WELKOM – The smell of death wafts through the air around the Welkom Government Mortuary. It is in this morgue where 86 died bodies of the illegal miners who perished in the mining disaster are kept.
Eland shaft where the miners died sits to the south-west of the mortuary. It is in this mine were 38 men from Lesotho lost their lives after a fire broke out in one of the shafts.
Grief-stricken relatives wait patiently in the cold weather.
They can feel the light drizzle but they have to wait for their turn to identify their loved ones.
In one corner of the yard diplomats and police officers are busy arranging papers for the identified corpses to be taken away.
Some of the people who have gathered here say they last saw their loved ones many months ago. Some have not heard from them for years.
When the doors to the morgue are opened relatives enter in groups of 10 because the place is too small inside.
It is not easy to identify the corpses because they have either decomposed or have been burnt beyond recognition. Relatives have to use old scars, hair styles, set of teeth and bangles they used to wear.
Tumisang ’Matli from Matsoku in Leribe managed to identify his brother’s body but could not take it because he is an illegal immigrant in South Africa.
He said he had the money to transport the bodies but his papers were not in order.
He said he was not aware that his brother was working as an illegal miner in Welkom.
He got a message from Lesotho instructing him to go and check his brother among the dead. “I was not even aware that my brother was involved in illegal mining in Welkom,” he said.
Ts’ephe Maune from Thaba-Tseka said he identified his brother’s son. He had a name tag.
“A tragedy had befallen the family. Really we need help to transport the body,” said Maune.
“We did not send them to illegally dig gold here but they are still our responsibility.”
Maune was with two other men from his village.
The men had managed to transport corpses of their relatives on Tuesday but they had remained to assist Maune.
Thakhisa Monare from Mahobong in Leribe came to take his nephew’s body. “I am surprised. I was not aware that this boy was operating illegally in the mines. We were not aware that he was already working,” said Monare.
“We only thought he was still looking for a job.”
Those who failed to get their relatives left the mortuary traumatised.
They remain in dark about the whereabouts of their relatives.
It’s not clear whether they could be relieved or not because the possibilities are quite diverse.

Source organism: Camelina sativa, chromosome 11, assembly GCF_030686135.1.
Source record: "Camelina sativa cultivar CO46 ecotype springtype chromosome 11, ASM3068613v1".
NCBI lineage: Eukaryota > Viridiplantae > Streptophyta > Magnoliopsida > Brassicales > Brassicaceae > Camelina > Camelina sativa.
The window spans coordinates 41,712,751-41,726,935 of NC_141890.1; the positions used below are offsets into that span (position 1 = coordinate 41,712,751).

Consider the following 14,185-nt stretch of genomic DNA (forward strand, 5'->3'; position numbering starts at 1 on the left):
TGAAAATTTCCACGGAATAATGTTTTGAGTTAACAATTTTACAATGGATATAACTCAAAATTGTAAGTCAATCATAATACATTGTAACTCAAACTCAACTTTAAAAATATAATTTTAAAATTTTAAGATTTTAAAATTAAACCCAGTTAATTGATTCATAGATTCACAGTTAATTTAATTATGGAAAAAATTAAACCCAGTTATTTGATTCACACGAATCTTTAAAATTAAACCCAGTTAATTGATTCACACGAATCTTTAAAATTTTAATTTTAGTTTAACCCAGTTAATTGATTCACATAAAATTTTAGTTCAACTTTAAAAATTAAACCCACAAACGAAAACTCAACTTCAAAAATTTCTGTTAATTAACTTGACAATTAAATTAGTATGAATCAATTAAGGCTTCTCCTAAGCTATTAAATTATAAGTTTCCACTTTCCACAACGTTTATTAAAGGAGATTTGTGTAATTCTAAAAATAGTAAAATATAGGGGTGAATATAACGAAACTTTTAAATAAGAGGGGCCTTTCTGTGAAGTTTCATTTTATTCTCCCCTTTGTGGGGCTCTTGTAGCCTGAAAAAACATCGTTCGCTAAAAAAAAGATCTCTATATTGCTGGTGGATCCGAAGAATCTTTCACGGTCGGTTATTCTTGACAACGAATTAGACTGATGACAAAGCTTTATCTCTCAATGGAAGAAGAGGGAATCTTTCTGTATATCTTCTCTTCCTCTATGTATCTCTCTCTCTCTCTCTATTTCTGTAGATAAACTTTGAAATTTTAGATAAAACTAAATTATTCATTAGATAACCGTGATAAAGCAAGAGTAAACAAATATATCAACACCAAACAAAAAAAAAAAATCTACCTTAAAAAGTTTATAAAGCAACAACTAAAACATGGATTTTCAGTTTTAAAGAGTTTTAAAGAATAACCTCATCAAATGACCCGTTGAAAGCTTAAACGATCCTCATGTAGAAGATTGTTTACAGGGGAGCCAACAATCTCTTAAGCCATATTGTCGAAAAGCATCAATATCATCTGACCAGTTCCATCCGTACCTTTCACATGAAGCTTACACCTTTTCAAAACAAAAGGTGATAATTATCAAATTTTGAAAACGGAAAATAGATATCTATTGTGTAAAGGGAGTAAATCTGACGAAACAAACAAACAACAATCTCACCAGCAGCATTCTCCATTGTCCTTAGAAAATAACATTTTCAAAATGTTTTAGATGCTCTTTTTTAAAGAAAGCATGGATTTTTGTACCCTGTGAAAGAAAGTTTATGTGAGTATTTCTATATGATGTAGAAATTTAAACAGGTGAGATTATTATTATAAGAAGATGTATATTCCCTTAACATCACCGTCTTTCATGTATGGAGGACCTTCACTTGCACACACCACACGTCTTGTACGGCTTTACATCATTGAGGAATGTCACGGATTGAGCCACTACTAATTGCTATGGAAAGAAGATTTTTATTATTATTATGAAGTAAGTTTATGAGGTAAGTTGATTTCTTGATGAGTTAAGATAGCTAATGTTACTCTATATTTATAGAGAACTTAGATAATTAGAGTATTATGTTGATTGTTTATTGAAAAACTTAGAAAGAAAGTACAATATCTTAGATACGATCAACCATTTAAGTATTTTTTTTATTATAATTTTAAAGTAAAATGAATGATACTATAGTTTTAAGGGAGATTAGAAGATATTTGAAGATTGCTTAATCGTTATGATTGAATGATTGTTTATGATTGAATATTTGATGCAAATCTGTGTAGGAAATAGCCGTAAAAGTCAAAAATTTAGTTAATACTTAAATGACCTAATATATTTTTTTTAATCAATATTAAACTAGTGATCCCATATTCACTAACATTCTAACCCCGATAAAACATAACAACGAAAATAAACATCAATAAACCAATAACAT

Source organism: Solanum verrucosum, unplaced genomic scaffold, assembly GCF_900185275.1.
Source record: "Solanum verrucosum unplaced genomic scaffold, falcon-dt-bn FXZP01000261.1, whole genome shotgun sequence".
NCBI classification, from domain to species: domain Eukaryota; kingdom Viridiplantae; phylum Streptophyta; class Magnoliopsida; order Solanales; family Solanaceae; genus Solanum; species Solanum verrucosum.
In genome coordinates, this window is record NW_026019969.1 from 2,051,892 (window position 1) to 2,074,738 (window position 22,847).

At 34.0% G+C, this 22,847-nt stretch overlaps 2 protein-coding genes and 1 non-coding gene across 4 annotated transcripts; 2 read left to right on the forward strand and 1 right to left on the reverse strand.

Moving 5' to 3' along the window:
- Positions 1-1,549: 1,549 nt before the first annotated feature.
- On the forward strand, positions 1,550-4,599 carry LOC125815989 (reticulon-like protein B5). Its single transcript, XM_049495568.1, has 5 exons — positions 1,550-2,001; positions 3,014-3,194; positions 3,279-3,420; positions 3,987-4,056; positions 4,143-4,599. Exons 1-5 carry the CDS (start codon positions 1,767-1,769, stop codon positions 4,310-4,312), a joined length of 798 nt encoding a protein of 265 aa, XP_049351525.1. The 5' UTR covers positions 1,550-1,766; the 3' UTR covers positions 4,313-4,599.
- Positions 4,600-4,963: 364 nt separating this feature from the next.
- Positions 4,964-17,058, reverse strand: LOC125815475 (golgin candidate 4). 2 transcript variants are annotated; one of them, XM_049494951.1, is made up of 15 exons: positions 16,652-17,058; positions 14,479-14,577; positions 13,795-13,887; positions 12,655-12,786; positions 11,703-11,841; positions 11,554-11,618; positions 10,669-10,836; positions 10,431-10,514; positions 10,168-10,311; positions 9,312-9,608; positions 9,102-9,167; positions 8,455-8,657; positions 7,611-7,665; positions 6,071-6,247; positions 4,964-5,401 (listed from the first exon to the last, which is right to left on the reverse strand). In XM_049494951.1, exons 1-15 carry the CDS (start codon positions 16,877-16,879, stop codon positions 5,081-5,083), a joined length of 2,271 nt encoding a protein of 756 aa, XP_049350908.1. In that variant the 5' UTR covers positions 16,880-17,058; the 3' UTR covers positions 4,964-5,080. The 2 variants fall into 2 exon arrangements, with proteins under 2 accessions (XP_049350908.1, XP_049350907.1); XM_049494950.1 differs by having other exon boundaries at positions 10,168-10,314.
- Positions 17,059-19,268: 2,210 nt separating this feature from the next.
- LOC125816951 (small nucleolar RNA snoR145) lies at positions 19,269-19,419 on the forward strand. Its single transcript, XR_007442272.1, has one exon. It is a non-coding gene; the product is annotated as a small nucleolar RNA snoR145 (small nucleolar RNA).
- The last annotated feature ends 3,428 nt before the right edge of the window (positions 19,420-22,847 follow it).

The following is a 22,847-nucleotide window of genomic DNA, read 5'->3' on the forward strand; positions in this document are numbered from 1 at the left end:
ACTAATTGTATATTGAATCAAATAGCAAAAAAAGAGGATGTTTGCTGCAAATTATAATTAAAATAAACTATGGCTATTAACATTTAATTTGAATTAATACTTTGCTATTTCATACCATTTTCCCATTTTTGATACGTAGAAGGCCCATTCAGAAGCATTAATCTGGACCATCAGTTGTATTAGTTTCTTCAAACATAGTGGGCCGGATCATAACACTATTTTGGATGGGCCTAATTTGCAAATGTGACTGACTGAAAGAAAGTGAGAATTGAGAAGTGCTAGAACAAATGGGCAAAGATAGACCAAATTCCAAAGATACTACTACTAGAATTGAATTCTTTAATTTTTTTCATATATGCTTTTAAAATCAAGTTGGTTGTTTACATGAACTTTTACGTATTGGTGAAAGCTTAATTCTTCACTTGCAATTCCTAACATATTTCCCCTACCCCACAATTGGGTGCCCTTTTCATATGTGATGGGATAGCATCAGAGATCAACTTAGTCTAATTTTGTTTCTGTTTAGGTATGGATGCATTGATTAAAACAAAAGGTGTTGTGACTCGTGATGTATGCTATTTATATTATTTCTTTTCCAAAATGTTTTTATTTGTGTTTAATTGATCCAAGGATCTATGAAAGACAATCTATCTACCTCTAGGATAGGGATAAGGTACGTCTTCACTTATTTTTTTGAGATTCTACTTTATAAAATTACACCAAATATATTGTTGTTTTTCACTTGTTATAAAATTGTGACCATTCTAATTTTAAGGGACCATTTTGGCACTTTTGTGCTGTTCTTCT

They could still be trapped underground battling for their lives or they could be dead already but are yet to be brought to the surface.
Others could still be alive but they are afraid of coming out because they would be arrested.
Others might have simply disappeared in South Africa.
Ts’iroe Mofeli is one of those who did not find his relative amongst the bodies.
Mofeli, a pensioner who looks distressed and sickly, said he was confused because he still did not know where his grandchild, Mohaeka Mohaeka was.
“This boy has caused me and the rest of the family pains,” Mofeli said.
“I am compelled to believe that he is dead and is still trapped underground,” he walked away from the reporter.
Mohaeka’s sister, ’Mapateriki Mohaeka, narrated how her brother left home amid objections from parents and siblings.
“He left together with eight others from the village with the promise that Makhooa (mining bosses) would give them jobs,” ’Mapateriki said.
Some suspected that their relatives had died because they knew that they had been recruited to work illegally in the mines.
They also know the people who recruited their relatives.
The majority of those from Thaba-Tseka at Ha-Noko and Ha-Seshote left in January and immediate members of their families were aware that they were involved in smuggling gold.
Almost all of the bereaved families were so poor that they could not afford to transport the remains of their loved ones to Lesotho.
Shocked, the relatives stood along the fence near the morgue and under the trees wrapping themselves with blankets to protect themselves from the cold.
There occasionally they have small meetings to discuss how they would transport the bodies back home.
Lesotho consular Sethunya Koqo said some people from Lesotho had volunteered to help them ferry their loved ones to Maseru free of charge.
“You will only pay when you transport them from Maseru to your respective villages,” Koqo said.
The good Samaritans appeared to be the Popular Front for Democracy (PFD) leader, Lekhetho Rakuoane and the MP for Semena, Jobo Sekautu.
Rakuaone said he approached individual business people in his constituency and in some parts of the country who agreed to help.
“I had to do something for these people,” he said.
A truck was organised to do the job.
Names of illegal miners who died at the Eland shaft
Lira Lipakela Thaba-Tseka, Pontséng
Tumisang Mohale’s Hoek, Mpharane
Moeketsi Letsóha Thaba-Tseka, Ha-Noko
Realeboha Sekonyela Thaba-Tseka, Ha- Leruo
Relebohile Chaka Mokhotlong, Ha Morena Lephele Lethunya
Semenanyana Thaba-Tseka, Tseling
Ntai Sekonyela Thaba-Tseka, Ha-Leruo
Ramphoso Rooi Thaba-Tseka, Ha-Noko
Khethang Khopholi Thaba-Tseka, Ha-Noko
‘Muso Sepha Thaba-Tseka, Ha-Khoanyane
Napo Tiheli Thaba-Tseka, Ha Khoanyane
Motebang Tlhotole Mosetoa, Ha-Noko
Moshoeshoe Moleko Thaba-Tseka, Ha-Noko
Sefero Terong Ha-Theko, Ha-Morena Motsóene Leribe
T Mokuena Ha-Theko, Ha Morena Mathake
Lebohang Matlali Thaba-Tseka
Letsoako Letsoako Thaba-Tseka, Khoanyane
Kabelo Khopholi Thaba-Tseka, Ha-Noko
Chonapase Noko Motsekuoa, Ha-Noko
Tohlang Penane Leribe, Ha-Seshote
Moeketsi Nkaobehe Maputsoe
Seshote Tau Matsoku Ha-Seshote, Leribe
Bakoena Mohapi Thaba-Tseka, Ha Morena Semakaleng
Leeto Mmatli Matsoku, Leribe
Mosusoe Mosuoe Ha-Leaooa, Leribe
Mojalefa Maketekete Ha-Maqele, Maputsoe Pelá Sekolong